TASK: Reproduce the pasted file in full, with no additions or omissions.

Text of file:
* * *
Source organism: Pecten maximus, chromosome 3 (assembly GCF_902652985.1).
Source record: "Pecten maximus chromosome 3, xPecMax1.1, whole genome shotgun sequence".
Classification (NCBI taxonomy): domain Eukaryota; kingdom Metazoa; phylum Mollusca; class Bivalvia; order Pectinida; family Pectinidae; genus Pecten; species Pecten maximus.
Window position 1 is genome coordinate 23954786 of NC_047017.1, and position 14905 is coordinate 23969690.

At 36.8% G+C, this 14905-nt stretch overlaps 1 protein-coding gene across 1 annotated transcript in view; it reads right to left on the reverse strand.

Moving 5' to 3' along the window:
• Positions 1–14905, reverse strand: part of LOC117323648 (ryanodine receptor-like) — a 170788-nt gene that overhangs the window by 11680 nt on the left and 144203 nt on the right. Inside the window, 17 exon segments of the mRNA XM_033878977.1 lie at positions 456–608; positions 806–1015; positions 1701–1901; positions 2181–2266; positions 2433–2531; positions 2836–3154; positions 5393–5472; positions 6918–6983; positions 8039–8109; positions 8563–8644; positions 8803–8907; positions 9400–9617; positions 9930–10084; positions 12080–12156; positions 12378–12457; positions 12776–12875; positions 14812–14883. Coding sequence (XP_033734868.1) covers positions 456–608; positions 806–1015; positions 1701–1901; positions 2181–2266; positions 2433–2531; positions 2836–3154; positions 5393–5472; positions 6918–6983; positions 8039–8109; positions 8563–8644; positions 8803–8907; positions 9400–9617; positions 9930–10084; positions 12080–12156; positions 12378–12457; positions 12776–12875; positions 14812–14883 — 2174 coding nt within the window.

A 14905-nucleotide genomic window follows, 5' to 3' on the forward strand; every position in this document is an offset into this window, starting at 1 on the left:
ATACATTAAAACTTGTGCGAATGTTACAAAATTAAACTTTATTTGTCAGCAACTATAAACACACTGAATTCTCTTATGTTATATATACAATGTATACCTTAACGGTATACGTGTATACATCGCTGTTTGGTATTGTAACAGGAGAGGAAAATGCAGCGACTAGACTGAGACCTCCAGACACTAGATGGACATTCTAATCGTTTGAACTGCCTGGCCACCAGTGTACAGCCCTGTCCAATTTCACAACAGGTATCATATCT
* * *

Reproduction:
Source organism: Pecten maximus, chromosome 3 (assembly GCF_902652985.1).
Source record: "Pecten maximus chromosome 3, xPecMax1.1, whole genome shotgun sequence".
Classification (NCBI taxonomy): domain Eukaryota; kingdom Metazoa; phylum Mollusca; class Bivalvia; order Pectinida; family Pectinidae; genus Pecten; species Pecten maximus.
Window position 1 is genome coordinate 23954786 of NC_047017.1, and position 14905 is coordinate 23969690.

At 36.8% G+C, this 14905-nt stretch overlaps 1 protein-coding gene across 1 annotated transcript in view; it reads right to left on the reverse strand.

Moving 5' to 3' along the window:
• Positions 1–14905, reverse strand: part of LOC117323648 (ryanodine receptor-like) — a 170788-nt gene that overhangs the window by 11680 nt on the left and 144203 nt on the right. Inside the window, 17 exon segments of the mRNA XM_033878977.1 lie at positions 456–608; positions 806–1015; positions 1701–1901; positions 2181–2266; positions 2433–2531; positions 2836–3154; positions 5393–5472; positions 6918–6983; positions 8039–8109; positions 8563–8644; positions 8803–8907; positions 9400–9617; positions 9930–10084; positions 12080–12156; positions 12378–12457; positions 12776–12875; positions 14812–14883. Coding sequence (XP_033734868.1) covers positions 456–608; positions 806–1015; positions 1701–1901; positions 2181–2266; positions 2433–2531; positions 2836–3154; positions 5393–5472; positions 6918–6983; positions 8039–8109; positions 8563–8644; positions 8803–8907; positions 9400–9617; positions 9930–10084; positions 12080–12156; positions 12378–12457; positions 12776–12875; positions 14812–14883 — 2174 coding nt within the window.

A 14905-nucleotide genomic window follows, 5' to 3' on the forward strand; every position in this document is an offset into this window, starting at 1 on the left:
ATACATTAAAACTTGTGCGAATGTTACAAAATTAAACTTTATTTGTCAGCAACTATAAACACACTGAATTCTCTTATGTTATATATACAATGTATACCTTAACGGTATACGTGTATACATCGCTGTTTGGTATTGTAACAGGAGAGGAAAATGCAGCGACTAGACTGAGACCTCCAGACACTAGATGGACATTCTAATCGTTTGAACTGCCTGGCCACCAGTGTACAGCCCTGTCCAATTTCACAACAGGTATCATATCT